see I've had very interesting debates on QOS. Having recently put up a +10G core, I found it hard to understand why QOS was such a big deal. We did do it, we have a very kickass QOS policy. It is even implemented and documented and alot of guys using our network mark packets appropriately.
While 'random surfing' today, turns out there's a weird phenomenon known as instantaneous buffer utilization/congestion.
This instantaneous buffer utilization can lead to a difference in delay times between packets in the same voice stream. This difference - jitter, is the variation between when a packet is expected to arrive and when it actually is received. To compensate for these delay variations between voice packets in a conversation, VoIP endpoints use jitter buffers to turn the delay variations into a constant value so that voice can be played out smoothly.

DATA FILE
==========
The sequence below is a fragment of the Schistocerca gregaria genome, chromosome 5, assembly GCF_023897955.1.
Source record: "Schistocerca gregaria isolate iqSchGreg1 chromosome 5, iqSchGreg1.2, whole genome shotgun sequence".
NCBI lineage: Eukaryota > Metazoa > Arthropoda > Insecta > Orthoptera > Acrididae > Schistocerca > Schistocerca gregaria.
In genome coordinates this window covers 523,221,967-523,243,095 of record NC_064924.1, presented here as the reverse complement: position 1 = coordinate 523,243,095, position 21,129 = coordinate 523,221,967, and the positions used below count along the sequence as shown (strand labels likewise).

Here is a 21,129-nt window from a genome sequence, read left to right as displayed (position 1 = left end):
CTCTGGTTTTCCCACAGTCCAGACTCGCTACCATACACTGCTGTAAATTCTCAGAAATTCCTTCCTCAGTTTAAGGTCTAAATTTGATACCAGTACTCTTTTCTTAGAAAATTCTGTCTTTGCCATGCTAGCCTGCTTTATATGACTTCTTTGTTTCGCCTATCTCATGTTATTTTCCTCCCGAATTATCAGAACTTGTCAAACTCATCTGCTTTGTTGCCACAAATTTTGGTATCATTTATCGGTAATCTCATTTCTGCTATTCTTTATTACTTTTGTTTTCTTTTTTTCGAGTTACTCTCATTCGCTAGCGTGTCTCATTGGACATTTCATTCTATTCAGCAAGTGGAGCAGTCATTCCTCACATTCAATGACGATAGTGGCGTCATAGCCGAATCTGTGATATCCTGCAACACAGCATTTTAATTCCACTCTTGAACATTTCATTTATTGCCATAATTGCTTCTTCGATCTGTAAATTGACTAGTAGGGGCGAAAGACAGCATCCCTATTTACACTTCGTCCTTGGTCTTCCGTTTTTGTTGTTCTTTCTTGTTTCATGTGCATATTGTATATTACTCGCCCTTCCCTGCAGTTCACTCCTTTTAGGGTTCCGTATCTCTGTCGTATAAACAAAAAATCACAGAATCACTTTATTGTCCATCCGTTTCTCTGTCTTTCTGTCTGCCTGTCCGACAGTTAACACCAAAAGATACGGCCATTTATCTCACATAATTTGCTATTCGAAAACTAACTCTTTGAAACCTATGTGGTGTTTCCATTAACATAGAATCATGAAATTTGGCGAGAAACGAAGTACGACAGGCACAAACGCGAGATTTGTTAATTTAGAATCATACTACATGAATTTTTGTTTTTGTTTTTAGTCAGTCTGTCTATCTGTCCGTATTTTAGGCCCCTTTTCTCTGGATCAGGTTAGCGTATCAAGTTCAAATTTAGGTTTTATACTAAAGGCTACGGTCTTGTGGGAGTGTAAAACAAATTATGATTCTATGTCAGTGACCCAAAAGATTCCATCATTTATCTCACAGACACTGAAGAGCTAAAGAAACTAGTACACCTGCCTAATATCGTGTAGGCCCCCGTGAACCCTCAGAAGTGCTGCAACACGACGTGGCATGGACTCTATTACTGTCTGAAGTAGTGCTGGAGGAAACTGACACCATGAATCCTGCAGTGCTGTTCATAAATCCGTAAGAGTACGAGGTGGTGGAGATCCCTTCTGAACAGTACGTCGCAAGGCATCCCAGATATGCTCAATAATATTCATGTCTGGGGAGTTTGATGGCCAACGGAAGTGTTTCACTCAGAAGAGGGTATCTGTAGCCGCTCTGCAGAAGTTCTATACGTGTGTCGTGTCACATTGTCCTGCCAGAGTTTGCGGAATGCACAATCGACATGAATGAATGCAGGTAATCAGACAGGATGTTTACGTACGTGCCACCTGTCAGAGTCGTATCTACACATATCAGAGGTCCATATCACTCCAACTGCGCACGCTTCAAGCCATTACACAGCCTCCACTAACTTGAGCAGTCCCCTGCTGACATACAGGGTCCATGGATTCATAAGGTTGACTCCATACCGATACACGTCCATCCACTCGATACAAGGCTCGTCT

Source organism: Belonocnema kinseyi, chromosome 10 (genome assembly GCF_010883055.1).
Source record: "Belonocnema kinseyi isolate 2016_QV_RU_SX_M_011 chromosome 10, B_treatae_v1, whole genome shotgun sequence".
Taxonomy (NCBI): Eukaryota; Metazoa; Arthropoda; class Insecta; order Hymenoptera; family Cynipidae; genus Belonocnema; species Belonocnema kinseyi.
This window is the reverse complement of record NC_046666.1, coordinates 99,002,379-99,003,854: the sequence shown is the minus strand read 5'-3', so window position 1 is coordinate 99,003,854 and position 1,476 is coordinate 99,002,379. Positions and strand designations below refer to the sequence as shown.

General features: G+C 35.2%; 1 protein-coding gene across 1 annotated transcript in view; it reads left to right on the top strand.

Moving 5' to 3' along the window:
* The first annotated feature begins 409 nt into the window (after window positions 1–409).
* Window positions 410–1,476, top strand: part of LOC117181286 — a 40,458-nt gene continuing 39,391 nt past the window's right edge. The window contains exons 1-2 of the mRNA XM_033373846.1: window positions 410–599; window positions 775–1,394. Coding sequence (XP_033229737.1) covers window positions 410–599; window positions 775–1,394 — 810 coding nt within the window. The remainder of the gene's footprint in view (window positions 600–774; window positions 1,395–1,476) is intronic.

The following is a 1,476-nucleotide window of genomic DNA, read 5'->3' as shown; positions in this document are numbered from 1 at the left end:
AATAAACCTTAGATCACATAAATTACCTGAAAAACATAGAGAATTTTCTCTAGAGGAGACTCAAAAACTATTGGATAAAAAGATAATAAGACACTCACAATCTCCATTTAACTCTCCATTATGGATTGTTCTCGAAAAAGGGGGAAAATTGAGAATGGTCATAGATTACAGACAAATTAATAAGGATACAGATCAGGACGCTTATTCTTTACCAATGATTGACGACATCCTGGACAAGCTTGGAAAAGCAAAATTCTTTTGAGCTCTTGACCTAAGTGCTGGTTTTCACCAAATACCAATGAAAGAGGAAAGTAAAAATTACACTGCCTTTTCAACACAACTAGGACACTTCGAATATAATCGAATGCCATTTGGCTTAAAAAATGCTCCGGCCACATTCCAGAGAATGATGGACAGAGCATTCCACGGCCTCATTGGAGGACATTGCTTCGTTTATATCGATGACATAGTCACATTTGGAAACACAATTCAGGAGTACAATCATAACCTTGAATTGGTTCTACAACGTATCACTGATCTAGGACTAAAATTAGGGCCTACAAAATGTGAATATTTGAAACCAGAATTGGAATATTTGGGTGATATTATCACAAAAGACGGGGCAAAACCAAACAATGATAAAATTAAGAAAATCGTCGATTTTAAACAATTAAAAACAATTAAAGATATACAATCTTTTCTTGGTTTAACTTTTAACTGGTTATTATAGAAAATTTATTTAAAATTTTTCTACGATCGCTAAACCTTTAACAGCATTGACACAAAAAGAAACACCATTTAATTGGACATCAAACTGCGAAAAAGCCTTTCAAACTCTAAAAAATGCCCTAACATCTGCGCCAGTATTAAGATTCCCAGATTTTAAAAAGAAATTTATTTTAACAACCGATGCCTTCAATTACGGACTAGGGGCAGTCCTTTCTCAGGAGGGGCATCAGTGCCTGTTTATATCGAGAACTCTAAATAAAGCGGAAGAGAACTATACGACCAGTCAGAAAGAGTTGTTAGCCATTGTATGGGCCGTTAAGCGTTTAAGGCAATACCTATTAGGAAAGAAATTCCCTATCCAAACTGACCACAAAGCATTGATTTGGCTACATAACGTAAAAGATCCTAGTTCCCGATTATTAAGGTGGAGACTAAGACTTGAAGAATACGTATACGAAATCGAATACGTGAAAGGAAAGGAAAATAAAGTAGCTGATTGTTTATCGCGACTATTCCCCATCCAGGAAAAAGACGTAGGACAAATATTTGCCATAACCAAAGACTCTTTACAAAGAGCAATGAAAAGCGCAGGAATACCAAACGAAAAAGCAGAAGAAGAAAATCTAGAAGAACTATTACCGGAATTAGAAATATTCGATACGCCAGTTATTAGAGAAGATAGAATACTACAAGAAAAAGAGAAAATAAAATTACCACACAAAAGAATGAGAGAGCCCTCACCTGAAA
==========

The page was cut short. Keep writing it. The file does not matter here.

Hence the primary role of QoS in a network like ours is not to control latency or jitter but to manage packet loss. In 10GE campus networks, it takes only a few milliseconds of congestion to cause instantaneous buffer overruns resulting in packet drops. That single drop is what we take care of with QOS on a 10G core, its why we'll do it on the 40G core...it's why we'll keep doing QOS....I still suck abit at QOS....its just too nuanced for my attention span..